Birthmarks are patches of discolored skin on a child’s body. They may be born with them or they my just appear some months after the baby is born. Birthmarks are quite common, with more than 80% of babies having them. Many birthmarks stay on forever but some fade with time as the baby grows. They can either be pigmented or vascular. Vascular birthmarks come about from blood vessels under the skin’s surface and may be in a range of colors from pink and all the way to pink and bluish. This depends on how deep the blood vessels are. Pigmented birthmarks are as a result of pigment cells developing abnormally and can be gray, brown, black or bluish.
Birthmarks are of different shapes, colors and sizes and have no particular place they can show up. Anywhere is fertile ground. They come with different names but the most common are salmon patches, angel kisses, stork bites and vascular stains appearing on almost 70% of babies. They appear as purple or pink blotches on the skin and come about as a result of dilated capillaries close to the skin. It becomes easier to notice them when the temperature changes or the baby cries. Stork bites are those that appear at the back of the neck and are more likely to go into adulthood. Those that appear on the eyelids and forehead, known as angel kisses, will usually disappear by the age of two years.
Mongolian spots – Appearing as bluish or grayish flat spots on the buttocks or lower back, these are more common in those with dark skin. They fade by school-going age but never quite disappear.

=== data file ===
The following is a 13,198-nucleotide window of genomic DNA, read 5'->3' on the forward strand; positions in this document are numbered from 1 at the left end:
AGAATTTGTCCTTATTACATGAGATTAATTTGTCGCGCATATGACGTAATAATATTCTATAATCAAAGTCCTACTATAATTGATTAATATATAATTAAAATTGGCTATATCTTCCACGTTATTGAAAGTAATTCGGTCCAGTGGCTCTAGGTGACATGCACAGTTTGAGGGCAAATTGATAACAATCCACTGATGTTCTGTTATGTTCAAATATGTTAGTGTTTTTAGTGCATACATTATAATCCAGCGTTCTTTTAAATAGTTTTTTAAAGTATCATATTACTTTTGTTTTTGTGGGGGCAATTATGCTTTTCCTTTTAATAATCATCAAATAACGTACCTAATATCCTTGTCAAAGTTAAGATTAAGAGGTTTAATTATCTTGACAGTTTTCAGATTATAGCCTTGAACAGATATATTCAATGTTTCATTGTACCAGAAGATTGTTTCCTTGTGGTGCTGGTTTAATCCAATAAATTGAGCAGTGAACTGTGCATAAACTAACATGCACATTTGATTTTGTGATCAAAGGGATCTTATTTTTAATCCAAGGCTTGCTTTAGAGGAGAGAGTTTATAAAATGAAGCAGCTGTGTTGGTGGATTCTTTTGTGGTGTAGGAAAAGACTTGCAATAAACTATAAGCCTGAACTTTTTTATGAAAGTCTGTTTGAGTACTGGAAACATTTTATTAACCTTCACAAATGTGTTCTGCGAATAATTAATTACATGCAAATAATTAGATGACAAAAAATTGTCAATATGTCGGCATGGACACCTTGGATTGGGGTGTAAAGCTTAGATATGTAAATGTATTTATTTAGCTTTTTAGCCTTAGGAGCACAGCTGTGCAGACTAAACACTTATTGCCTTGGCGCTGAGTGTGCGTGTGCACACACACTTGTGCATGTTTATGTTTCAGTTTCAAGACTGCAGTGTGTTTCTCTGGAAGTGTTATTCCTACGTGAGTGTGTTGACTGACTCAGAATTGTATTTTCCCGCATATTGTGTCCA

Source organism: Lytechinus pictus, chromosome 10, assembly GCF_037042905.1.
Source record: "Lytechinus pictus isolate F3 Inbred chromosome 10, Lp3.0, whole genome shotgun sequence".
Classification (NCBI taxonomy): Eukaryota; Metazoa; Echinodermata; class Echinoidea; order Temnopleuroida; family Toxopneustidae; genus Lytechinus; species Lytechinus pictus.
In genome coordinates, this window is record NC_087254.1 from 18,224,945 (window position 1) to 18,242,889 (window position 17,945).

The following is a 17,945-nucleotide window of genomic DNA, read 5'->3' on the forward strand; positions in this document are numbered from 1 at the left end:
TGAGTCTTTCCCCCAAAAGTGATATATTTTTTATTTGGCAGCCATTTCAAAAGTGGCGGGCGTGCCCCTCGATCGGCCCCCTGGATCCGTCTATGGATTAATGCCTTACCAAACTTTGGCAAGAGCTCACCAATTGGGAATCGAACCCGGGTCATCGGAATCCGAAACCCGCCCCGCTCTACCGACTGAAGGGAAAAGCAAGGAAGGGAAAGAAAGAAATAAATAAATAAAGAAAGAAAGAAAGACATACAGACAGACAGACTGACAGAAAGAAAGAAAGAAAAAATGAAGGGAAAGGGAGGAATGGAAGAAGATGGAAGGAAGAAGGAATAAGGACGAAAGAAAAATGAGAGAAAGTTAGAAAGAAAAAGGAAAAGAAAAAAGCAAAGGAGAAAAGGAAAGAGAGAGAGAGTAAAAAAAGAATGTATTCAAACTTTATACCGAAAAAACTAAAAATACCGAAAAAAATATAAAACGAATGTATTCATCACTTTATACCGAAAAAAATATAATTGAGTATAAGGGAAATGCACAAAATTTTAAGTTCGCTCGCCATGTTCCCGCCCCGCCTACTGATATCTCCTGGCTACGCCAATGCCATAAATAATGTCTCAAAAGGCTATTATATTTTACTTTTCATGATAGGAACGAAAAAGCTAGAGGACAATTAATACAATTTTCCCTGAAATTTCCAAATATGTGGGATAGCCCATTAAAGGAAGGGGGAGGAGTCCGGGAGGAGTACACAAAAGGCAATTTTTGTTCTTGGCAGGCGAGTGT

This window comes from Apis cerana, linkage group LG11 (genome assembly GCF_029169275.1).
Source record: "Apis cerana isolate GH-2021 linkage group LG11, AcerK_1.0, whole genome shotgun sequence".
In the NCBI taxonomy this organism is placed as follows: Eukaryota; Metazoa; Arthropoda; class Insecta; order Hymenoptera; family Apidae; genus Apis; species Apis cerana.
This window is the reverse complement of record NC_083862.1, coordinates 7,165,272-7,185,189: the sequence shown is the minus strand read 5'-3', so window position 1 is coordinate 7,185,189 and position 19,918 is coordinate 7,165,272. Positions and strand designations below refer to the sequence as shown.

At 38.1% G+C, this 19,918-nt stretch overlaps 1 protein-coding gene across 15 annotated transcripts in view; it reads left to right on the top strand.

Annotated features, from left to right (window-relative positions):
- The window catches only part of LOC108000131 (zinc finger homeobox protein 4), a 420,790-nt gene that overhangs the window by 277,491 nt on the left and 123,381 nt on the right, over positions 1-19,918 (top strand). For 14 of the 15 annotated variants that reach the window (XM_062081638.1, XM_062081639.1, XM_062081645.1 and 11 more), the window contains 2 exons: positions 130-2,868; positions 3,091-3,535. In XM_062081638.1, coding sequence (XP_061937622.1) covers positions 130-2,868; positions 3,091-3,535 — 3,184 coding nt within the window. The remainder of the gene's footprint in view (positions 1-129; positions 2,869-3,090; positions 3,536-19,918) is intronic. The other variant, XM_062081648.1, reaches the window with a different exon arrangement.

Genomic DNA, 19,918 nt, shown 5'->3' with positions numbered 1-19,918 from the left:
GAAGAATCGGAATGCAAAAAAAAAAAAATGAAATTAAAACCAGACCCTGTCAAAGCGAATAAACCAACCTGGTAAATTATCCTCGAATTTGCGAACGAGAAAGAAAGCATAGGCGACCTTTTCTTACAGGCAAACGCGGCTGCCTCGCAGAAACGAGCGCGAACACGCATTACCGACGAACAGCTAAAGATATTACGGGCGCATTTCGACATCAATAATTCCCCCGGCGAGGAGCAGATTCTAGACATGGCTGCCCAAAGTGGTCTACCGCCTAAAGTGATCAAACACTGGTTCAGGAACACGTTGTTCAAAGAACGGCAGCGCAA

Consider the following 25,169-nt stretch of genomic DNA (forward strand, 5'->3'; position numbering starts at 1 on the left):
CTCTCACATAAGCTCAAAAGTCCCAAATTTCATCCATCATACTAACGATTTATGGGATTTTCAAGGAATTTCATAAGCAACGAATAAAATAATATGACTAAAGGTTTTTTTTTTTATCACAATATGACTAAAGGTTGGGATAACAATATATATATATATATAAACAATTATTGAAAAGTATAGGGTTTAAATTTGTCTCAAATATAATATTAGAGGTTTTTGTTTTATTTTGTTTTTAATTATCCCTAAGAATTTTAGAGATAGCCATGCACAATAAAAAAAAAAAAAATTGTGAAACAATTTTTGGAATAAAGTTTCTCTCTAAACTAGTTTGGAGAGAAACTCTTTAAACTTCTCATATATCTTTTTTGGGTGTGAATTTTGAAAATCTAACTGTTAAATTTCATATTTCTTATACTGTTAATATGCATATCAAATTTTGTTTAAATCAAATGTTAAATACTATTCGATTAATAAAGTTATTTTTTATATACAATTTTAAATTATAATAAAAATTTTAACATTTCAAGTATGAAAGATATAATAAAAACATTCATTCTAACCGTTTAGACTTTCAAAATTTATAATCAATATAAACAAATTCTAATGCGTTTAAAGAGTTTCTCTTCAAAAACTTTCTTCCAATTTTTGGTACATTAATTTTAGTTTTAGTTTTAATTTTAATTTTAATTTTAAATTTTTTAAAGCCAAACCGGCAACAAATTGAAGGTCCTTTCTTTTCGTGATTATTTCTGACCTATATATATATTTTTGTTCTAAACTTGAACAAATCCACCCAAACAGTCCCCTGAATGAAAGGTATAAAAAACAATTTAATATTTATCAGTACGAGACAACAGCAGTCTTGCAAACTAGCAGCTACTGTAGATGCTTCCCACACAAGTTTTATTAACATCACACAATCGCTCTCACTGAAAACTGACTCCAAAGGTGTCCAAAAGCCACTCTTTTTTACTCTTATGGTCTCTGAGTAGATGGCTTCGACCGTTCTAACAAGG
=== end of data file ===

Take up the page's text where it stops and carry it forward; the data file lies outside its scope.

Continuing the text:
Café au lait spots – These are light brown patches that could also come in groups or multiples. They occur in 20 to 50 percent of babies, may get darker when exposed to the sun and usually reduce in size or fade as the child grows.
Port-wine stains – Also known as nevus flammeus, these start out at birth as pale pink to dark purple patches and usually grow bigger with age. They may also darken, become thick and form small lumps on the skin surface.
Hemangioma – These are growths formed by blood vessels. They are more common in twins, girls and preemies and can vary in size. Compared to other kinds of birthmarks hemangiomas grow very fast. They appear within the first six weeks after birth but only 30 percent may be visible at birth. Many grow for about a year and then begin to reduce in size and turn white, taking between three and 10 years to do so.
Are birthmarks dangerous?
Most birthmarks pose no harm and may even disappear with no intervention within the first years of a child’s life, according to Seth Orlow, a professor of pediatric dermatology at New York University School of Medicine. Like many other occurrences, there are exceptions to this. About 40,000 children in the U.S. have birthmarks that require some form of medical attention. It is therefore of utmost importance that you have your child’s birthmarks checked by a doctor.
How a birthmark is treated will depend on the type of birthmark it is. Hemangiomas, for example, may require laser therapy or surgery. Other treatment options for other types of birthmarks include oral, topical, or oral beta blockers. The surgical methods may, however, leave some scarring.
In the event that your child’s birthmark doesn’t fade, you will have to help them deal with it. It takes a lot of confidence to walk around with a permanent scar on any part of the body. Things become a little more complicated if the scar is somewhere visible and on a child. Children can be brutally honest and this sometimes comes off as insensitive. As a parent, talk to your child about the mark and have them understand what it is. Teach them to explain what it is and to be comfortable in themselves regardless of what anyone else says. They might as well get used to the mark if it is there to stay.
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